BEIRUT — Syrian authorities have recovered the bodies of at least 77 migrants who were aboard a boat sailing from Lebanon that capsized off the port city of Tartus, Syria’s state news agency said Friday, in an accident that laid bare the alarming toll of an economic crisis in Lebanon that has caused tens of thousands to flee.
The boat is believed to have left from the coastal Lebanese city of Minyeh on Tuesday, carrying migrants of varying nationalities and bound for Italy, said Brig. Gen. Samer Kubrusli, Syria’s director general of ports, according to the news agency. Twenty survivors were being treated at a hospital, the agency said.
Thursday’s accident appeared to be the deadliest to date in the ongoing wave of sea migration from Lebanon that has accelerated over the last few years as the country suffers from a catastrophic financial collapse. The value of the local currency has been decimated, leaving three-quarters of the population living in poverty, according to the United Nations.
The migrant boats carry not only Lebanese citizens but also Syrians and Palestinians who were already refugees. Many of the vessels, like the one that sank Thursday, left from impoverished areas in northern Lebanon.
Ali Hamie, Lebanon’s public works and transport minister, told Reuters that most of the survivors being treated in Syrian hospitals were Syrian refugees who had been living in Lebanon. The boat, he added, was made of wood and “very small.”
Ali Hijazi, a Lebanese politician with close ties to the Syrian government, told Lebanese broadcaster NTV in an interview from Tartus that the boat was carrying as many as 170 people and that many of the dead were children. Families had paid smugglers between $6,000 and $7,000 for the voyage, he said.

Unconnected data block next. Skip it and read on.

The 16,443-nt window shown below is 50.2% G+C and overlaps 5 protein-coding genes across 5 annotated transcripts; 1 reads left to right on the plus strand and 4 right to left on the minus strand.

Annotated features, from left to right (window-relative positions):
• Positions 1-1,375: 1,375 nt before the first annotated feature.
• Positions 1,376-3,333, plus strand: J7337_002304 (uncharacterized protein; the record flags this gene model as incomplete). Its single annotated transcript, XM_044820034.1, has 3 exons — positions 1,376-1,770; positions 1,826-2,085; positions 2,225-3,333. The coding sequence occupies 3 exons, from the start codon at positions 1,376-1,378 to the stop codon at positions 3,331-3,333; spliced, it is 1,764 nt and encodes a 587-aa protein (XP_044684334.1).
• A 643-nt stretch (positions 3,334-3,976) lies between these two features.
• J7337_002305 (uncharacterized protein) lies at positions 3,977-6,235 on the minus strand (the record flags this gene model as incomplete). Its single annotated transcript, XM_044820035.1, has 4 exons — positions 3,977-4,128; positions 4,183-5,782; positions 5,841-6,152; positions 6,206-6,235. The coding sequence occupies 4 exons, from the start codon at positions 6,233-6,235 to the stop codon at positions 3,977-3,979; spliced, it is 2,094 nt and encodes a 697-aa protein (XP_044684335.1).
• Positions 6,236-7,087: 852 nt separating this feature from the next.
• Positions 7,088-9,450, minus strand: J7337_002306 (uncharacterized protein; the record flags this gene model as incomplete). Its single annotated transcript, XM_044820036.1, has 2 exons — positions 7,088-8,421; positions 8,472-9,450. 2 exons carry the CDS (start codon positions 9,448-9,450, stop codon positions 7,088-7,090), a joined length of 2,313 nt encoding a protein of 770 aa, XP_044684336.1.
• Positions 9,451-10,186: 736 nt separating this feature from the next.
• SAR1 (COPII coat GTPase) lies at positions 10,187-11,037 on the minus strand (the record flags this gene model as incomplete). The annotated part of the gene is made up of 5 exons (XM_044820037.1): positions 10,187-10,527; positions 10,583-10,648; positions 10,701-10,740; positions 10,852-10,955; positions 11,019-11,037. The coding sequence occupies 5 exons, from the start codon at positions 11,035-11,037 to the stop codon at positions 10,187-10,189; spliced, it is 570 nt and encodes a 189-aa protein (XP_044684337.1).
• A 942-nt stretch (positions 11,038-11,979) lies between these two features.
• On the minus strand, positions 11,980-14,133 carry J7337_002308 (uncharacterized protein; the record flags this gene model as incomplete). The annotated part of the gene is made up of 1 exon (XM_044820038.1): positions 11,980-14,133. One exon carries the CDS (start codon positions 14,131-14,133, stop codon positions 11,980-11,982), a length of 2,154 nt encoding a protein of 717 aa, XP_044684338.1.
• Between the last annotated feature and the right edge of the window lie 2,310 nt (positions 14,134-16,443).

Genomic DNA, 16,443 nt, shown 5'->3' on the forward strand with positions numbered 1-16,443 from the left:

In April, a boat that left the northern Lebanese city of Tripoli headed for Europe sank off the coast, killing dozens of people, according to relatives and local media. Allegations that the boat was rammed by a vessel carrying Lebanese military personnel added to anger in Tripoli about the city’s marginalization and broader complaints about the state of the economy, which has left nearly half of the population of 6.5 million facing growing hunger.
Earlier this month, dozens of migrants on a crippled fishing boat that left Lebanon went for days without food and water before they were picked by a cargo ship, the Associated Press reported.
Two brothers with ties to smugglers operating in Lebanon said in an interview Friday that would-be migrants were being charged increasingly exorbitant sums — as much as $9,000 per person — to board the boats headed to Europe. The men spoke on the condition of anonymity because smuggling is illegal.
“They find people who have been driven to such a point of desperation that they embrace the possibility of death and sell all they have to pay for their kids to reach European shores,” one of the brothers said.
Suzan Haidamous in Washington contributed to this report.